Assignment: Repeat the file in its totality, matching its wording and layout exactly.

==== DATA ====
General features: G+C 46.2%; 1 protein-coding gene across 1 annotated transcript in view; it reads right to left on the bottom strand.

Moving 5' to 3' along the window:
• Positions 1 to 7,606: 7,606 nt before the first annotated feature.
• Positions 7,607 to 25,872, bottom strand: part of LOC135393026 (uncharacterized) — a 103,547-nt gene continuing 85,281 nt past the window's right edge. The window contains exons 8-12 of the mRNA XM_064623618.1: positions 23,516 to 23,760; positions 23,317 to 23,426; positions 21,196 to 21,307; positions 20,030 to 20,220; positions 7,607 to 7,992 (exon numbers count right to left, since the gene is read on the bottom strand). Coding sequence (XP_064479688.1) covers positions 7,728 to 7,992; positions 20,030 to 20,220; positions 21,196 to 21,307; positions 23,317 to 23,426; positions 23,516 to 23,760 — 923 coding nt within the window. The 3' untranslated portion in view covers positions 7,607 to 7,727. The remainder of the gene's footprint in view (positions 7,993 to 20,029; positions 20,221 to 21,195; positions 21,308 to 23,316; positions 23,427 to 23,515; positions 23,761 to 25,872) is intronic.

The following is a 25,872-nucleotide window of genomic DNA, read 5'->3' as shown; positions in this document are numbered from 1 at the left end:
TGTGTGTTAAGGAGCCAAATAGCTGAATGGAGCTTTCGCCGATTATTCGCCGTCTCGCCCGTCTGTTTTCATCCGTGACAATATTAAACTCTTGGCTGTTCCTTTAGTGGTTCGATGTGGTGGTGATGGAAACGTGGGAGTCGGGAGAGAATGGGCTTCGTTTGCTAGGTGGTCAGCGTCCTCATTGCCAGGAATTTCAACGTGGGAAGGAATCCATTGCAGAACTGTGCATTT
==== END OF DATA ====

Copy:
General features: G+C 46.2%; 1 protein-coding gene across 1 annotated transcript in view; it reads right to left on the bottom strand.

Moving 5' to 3' along the window:
• Positions 1 to 7,606: 7,606 nt before the first annotated feature.
• Positions 7,607 to 25,872, bottom strand: part of LOC135393026 (uncharacterized) — a 103,547-nt gene continuing 85,281 nt past the window's right edge. The window contains exons 8-12 of the mRNA XM_064623618.1: positions 23,516 to 23,760; positions 23,317 to 23,426; positions 21,196 to 21,307; positions 20,030 to 20,220; positions 7,607 to 7,992 (exon numbers count right to left, since the gene is read on the bottom strand). Coding sequence (XP_064479688.1) covers positions 7,728 to 7,992; positions 20,030 to 20,220; positions 21,196 to 21,307; positions 23,317 to 23,426; positions 23,516 to 23,760 — 923 coding nt within the window. The 3' untranslated portion in view covers positions 7,607 to 7,727. The remainder of the gene's footprint in view (positions 7,993 to 20,029; positions 20,221 to 21,195; positions 21,308 to 23,316; positions 23,427 to 23,515; positions 23,761 to 25,872) is intronic.

The following is a 25,872-nucleotide window of genomic DNA, read 5'->3' as shown; positions in this document are numbered from 1 at the left end:
TGTGTGTTAAGGAGCCAAATAGCTGAATGGAGCTTTCGCCGATTATTCGCCGTCTCGCCCGTCTGTTTTCATCCGTGACAATATTAAACTCTTGGCTGTTCCTTTAGTGGTTCGATGTGGTGGTGATGGAAACGTGGGAGTCGGGAGAGAATGGGCTTCGTTTGCTAGGTGGTCAGCGTCCTCATTGCCAGGAATTTCAACGTGGGAAGGAATCCATTGCAGAACTGTGCATTT